In this paper we employ the labour market accounts (LMA) framework for the period 1996-2001 to analyse these labour market responses in the NSW GMR, one of the most buoyant economic regions in Australia over the 1990s. This framework decomposes the movements in working age population (WAP) and labour force (LF) for a particular area to determine who fills the jobs arising from changing employment levels. We provide estimates for the following components: (a) labour force changes due to demographic processes, which are broken down into natural increase and net in-migration; (b) labour force changes due to changes in the labour force participation rate; (c) changes in unemployment, which are broken down into changes arising from demographic processes and changes arising from changes in the percentage of the labour force that are unemployed; and (d) changes in net in-commuting.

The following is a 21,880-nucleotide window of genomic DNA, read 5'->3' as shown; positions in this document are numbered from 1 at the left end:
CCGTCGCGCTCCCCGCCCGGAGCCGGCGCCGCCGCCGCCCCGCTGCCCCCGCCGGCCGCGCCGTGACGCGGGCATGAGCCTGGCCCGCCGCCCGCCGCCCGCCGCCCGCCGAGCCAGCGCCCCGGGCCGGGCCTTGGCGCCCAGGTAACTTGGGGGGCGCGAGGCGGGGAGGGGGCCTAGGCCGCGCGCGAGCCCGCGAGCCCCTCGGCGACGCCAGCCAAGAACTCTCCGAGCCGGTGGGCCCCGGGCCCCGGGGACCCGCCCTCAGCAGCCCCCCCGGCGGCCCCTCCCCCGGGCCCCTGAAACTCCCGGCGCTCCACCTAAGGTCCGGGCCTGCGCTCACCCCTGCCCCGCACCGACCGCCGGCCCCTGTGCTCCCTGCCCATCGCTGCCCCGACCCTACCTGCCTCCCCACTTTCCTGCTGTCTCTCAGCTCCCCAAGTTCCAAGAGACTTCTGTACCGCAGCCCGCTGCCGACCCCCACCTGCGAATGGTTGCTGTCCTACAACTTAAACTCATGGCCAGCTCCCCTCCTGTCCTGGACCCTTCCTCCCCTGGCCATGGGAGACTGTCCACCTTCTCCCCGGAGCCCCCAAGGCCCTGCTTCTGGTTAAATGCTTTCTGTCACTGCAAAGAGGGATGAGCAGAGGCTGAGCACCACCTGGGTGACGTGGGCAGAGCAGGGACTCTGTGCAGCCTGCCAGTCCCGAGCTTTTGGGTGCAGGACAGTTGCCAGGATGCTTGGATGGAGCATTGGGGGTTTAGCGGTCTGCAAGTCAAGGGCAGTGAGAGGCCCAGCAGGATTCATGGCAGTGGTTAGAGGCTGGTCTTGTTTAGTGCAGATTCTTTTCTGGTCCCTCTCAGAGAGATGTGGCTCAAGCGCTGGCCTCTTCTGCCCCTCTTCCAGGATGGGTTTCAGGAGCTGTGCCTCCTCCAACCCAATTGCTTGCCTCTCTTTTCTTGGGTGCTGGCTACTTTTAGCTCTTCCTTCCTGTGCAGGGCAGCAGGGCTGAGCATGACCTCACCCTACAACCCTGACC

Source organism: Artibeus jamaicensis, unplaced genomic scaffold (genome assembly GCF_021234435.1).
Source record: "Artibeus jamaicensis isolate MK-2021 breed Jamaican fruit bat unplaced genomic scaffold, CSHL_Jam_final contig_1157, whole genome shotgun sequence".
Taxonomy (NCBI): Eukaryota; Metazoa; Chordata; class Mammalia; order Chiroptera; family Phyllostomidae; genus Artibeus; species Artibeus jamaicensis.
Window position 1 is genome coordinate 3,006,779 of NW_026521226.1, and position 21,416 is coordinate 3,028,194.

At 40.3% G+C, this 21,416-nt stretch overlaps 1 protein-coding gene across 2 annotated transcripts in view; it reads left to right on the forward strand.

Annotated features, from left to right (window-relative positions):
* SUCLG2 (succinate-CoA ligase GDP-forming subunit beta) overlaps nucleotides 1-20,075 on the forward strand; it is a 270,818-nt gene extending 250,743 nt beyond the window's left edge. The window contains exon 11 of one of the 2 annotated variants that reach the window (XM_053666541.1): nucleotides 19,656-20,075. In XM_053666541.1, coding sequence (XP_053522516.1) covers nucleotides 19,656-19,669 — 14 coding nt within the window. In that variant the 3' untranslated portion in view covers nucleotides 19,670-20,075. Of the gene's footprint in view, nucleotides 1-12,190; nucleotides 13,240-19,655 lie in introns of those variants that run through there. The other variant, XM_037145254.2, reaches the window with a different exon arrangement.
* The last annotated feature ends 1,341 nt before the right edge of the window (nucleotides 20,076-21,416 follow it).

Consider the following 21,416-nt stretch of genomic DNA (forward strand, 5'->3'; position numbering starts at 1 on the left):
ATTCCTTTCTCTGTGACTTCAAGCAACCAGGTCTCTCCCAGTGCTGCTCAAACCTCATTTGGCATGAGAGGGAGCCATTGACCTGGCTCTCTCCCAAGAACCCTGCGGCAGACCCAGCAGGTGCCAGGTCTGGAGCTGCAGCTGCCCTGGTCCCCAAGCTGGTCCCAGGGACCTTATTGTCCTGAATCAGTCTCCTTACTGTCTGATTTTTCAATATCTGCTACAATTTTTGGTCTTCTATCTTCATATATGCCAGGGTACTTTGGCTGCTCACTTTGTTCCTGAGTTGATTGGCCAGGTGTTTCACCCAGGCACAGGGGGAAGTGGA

Regression models are estimated to assess the relative strength of the relationships between these adjustment responses and percentage employment change. Separate models are estimated for men and women to test whether their respective adjustment processes are different. We also augment the regressions to determine whether the initial occupational structure of each area impacts on the adjustment process.
The results show that migration and commuting responses are dominant with employment growth between 1996 and 2001 eliciting substantial changes in commuting behaviour. There are clear differences between men and women, with men showing relatively greater in-commuting responsiveness to employment growth. The important implication is that as a result of this mobility, unemployment changes in local areas have been muted.